Example of a black out poem. A page from a book about birds has large strokes of black blocking out specific lines of words, images, and design details. The remaining words form a poem and in the bottom left is the picture of a bird.

Example of a black out poem. A page from a book about birds has large strokes of black blocking out specific lines of words, images, and design details. The remaining words form a poem and in the bottom left is the picture of a bird.

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Sonnet Challenge

For Valentine’s Day I challenged one of my workshops to write sonnets.

This was my first time teaching a form in any of my workshops. I’ve done haiku scavenger hunts before, but those were more about the experiential nature of haiku than any of the form’s diction and thematic restrictions.

To start this sonnet lesson I explained that some poems have rules, which piqued the attention of a couple poets in the room right away. We’ve been writing together as a group for almost two years now and in that time I’ve pretty much let them free write, the exceptions being group projects like our holiday cookie tags, so this was something new.

I had Sonnet and the numbers one through fourteen listed downward on the board as a visual for everyone to reference. I decided to start with the basic rule, that a sonnet is a poem with fourteen lines. While rhyme and meter play a big role in the Shakespearean Sonnet (which is the form I was basing this introduction on) it didn’t quite feel right to dive into that. I wanted this to be a challenge for the poets, but not overwhelm them. Furthermore, I wanted them to be engaged and intrigued and bogging them down with all the details of form would have dimmed the excitement.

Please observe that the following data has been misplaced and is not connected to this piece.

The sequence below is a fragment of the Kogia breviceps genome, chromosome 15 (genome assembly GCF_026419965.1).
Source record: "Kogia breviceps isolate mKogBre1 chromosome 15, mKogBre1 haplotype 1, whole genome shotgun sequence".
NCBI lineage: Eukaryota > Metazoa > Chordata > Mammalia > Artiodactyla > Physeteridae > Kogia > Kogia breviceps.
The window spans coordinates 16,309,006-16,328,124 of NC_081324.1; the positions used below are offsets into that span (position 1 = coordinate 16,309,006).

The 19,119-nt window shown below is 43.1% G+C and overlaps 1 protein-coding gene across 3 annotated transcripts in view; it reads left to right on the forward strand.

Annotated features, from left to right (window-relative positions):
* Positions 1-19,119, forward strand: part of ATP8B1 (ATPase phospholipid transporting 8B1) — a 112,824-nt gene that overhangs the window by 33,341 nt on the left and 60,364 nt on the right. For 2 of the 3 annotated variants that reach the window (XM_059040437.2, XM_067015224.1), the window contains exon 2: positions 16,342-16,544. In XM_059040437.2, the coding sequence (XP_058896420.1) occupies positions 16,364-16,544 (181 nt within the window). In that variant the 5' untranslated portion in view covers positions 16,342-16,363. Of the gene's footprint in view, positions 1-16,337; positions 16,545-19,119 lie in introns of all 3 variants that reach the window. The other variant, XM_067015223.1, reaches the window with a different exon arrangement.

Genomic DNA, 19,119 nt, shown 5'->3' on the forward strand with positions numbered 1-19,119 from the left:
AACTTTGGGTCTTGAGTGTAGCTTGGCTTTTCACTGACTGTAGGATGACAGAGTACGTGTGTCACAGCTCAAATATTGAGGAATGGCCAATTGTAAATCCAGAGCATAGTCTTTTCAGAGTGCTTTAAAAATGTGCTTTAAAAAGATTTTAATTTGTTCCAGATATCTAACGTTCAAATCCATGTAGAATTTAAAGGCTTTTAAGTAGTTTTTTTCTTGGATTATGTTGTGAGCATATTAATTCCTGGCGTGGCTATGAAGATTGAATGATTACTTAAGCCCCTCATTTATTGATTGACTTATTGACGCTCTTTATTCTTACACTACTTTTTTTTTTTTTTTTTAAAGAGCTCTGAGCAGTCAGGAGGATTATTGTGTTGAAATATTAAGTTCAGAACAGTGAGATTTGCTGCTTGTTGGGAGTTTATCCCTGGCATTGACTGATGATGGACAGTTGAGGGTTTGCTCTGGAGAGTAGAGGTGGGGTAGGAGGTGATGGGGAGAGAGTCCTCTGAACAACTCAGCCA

on a white dry erase school board the word Sonnet is written at the top with a vertical stack of numbers 1-14 underneath it. All the writing is in blue.

on a white dry erase school board the word Sonnet is written at the top with a vertical stack of numbers 1-14 underneath it. All the writing is in blue.

Next I talked about the theme, sonnets are about someone or something you really like. I got a lot of “blehs” from this as the thought of writing a love poem, or “love letter” as one of the poets said, was off putting. I told them though that it didn’t have to be addressed to someone, it could simply be fun and addressed to a video game the loved, a show, a book, anything is sonnet worthy.

Once that was established and no one felt like they had to write a love poem, the poets set to work and it was amazing! They tackled the challenge so well! Even the poet who was so opposed to writing “love letters” started with Sonic, but ended with an amazing ode to family, friends, and school.

One note, I started off just letting them free write, but it became quickly apparent that encouraging the poets to number one to fourteen down the side of their paper (like I had up on the board) provided a good frame of reference. Aside from this addition to their papers and occasional encouragement from the teachers and therapists supporting the group not much scaffolding took place.